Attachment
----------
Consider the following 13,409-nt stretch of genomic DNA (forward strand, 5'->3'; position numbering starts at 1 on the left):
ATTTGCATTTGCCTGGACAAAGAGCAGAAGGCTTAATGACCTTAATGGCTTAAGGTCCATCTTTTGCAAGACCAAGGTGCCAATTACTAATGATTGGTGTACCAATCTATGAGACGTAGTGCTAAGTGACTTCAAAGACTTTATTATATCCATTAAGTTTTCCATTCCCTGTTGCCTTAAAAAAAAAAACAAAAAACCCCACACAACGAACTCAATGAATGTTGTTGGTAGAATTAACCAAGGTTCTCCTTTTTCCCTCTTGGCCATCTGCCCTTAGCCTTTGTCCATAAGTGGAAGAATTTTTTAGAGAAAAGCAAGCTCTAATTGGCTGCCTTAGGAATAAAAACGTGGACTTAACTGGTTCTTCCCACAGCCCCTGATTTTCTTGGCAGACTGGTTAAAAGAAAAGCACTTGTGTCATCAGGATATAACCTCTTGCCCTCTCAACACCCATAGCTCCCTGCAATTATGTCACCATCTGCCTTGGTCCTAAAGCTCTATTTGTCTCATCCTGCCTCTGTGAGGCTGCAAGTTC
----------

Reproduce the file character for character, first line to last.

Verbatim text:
Consider the following 13,409-nt stretch of genomic DNA (forward strand, 5'->3'; position numbering starts at 1 on the left):
ATTTGCATTTGCCTGGACAAAGAGCAGAAGGCTTAATGACCTTAATGGCTTAAGGTCCATCTTTTGCAAGACCAAGGTGCCAATTACTAATGATTGGTGTACCAATCTATGAGACGTAGTGCTAAGTGACTTCAAAGACTTTATTATATCCATTAAGTTTTCCATTCCCTGTTGCCTTAAAAAAAAAAACAAAAAACCCCACACAACGAACTCAATGAATGTTGTTGGTAGAATTAACCAAGGTTCTCCTTTTTCCCTCTTGGCCATCTGCCCTTAGCCTTTGTCCATAAGTGGAAGAATTTTTTAGAGAAAAGCAAGCTCTAATTGGCTGCCTTAGGAATAAAAACGTGGACTTAACTGGTTCTTCCCACAGCCCCTGATTTTCTTGGCAGACTGGTTAAAAGAAAAGCACTTGTGTCATCAGGATATAACCTCTTGCCCTCTCAACACCCATAGCTCCCTGCAATTATGTCACCATCTGCCTTGGTCCTAAAGCTCTATTTGTCTCATCCTGCCTCTGTGAGGCTGCAAGTTC